Politics

Conservative leadership gets committed candidate as political heavyweights mull options

Bryan Brulotte, CEO and chair of the employment firm MaxSys Staffing and Consulting, said late Sunday he intends to step into the federal Conservative leadership race to replace Andrew Scheer. While not a household name, the veteran political organizer and businessman has deep roots within the party.

Bryan Brulotte, veteran political organizer and businessman, intends to enter race

Bryan Brulotte, a veteran political organizer and businessman with deep roots within the Conservative Party, says he intends to run for the party's federal leadership. (Leading Seaman Anne-Marie Brisso/Canadian Forces Support Unit (Ottawa))

A veteran political organizer and businessman will step into the federal Conservative leadership race to replace Andrew Scheer, CBC News has learned.

Bryan Brulotte, the CEO and chair of employment firm MaxSys Staffing and Consulting, said late Sunday he intends to run.

"I'm in," he said in a telephone interview. "I'll need to see what rules the party lays down, but it's safe to say I'm fully committed to running. My decision was taken after extensive consultation and encouragement from party members across Canada."

Brulotte said his "extended family has pledged their enthusiastic support" while recognizing the challenges ahead.

His bid comes as two political heavyweights, Peter MacKay and Erin O'Toole, are reportedly still considering their options and putting together teams in order to take over for Scheer, who stepped down last week after two years on the job.

Conservative Party officials have not met to organize the leadership campaign. Brulotte is not a household name, but has deep roots within the party going back more than 25 years when he worked as deputy chief of staff in the office of former public works minister Paul Dick during former prime minister Kim Campbell's brief tenure.

Shortly after the Conservative defeat in 1993, Brulotte formed MaxSys and went on to be a fundraiser and political organizer. He ran unsuccessfully in the riding of Lanark-Carleton for the Progressive Conservatives, under Joe Clark, in the 2000 federal election.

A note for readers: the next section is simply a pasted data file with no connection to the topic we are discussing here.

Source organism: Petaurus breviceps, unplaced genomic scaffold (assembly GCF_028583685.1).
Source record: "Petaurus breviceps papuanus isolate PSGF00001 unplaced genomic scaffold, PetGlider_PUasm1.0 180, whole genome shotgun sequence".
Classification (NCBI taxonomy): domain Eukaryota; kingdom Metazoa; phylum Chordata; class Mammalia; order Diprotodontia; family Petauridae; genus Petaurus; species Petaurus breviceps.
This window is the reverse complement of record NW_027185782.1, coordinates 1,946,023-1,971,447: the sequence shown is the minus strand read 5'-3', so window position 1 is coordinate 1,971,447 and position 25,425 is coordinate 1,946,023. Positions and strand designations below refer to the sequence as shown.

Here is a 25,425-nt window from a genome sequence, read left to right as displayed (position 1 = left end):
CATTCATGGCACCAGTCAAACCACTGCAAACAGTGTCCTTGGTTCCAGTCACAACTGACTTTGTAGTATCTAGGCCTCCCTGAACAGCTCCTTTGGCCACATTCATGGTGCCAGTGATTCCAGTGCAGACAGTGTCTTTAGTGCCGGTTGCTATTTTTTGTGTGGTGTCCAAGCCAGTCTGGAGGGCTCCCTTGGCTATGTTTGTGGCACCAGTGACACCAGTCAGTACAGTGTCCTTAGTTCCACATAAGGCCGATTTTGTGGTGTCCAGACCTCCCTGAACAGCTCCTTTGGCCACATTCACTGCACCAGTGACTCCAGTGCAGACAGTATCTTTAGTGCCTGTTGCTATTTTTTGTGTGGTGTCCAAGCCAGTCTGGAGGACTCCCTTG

Ground rules not in place yet

The rules and duration of the leadership race have not been settled upon by the party. The Conservative Party's National Council has yet to form a leadership election organizing committee, and discussions about the ground rules are not expected to take place until early in the new year.

"I look forward to reaching out and meeting with party members from coast to coast," Brulotte said. "I think together we can build a united party and a stronger country."

Educated at the Royal Military College, Carleton University, the University of Ottawa and William Howard Taft University in Denver, Brulotte is also a former member of the military who served overseas in both Germany and on United Nations peacekeeping missions with the Royal 22nd Regiment. He's currently the honorary colonel of the Governor General's Foot Guards.

MacKay and O'Toole — both cabinet ministers under former prime minister Stephen Harper — have not formally stepped into the contest. Brulotte is friends with both of them and helped fundraise for MacKay when he ran for the leadership of the Progressive Conservatives in the early 2000s.

Last week, MacKay, who held the foreign affairs, defence and justice portfolios, told CBC News it's far too soon to say if he will run. He said he will not be rushed into making any decision until he's given it a lot of thought.

O'Toole is a lawyer and air force veteran who came third during the Conservatives' last leadership contest in 2017. He has served as the party's foreign affairs critic under Scheer.

Conservative MP Michael Chong, who also ran in the last leadership race, has not closed the door to taking another shot. He told CBC's Power & Politics host Vassy Kapelos last week that he expects the race this time to be shorter than the 15-month marathon that was the last contest.

Who's running - and who's not - for the leadership of the Conservative Party of Canada. (CBC News)

About the Author

Murray Brewster

Defence and security

Murray Brewster is senior defence writer for CBC News, based in Ottawa. He has covered the Canadian military and foreign policy from Parliament Hill for over a decade. Among other assignments, he spent a total of 15 months on the ground covering the Afghan war for The Canadian Press. Prior to that, he covered defence issues and politics for CP in Nova Scotia for 11 years and was bureau chief for Standard Broadcast News in Ottawa.

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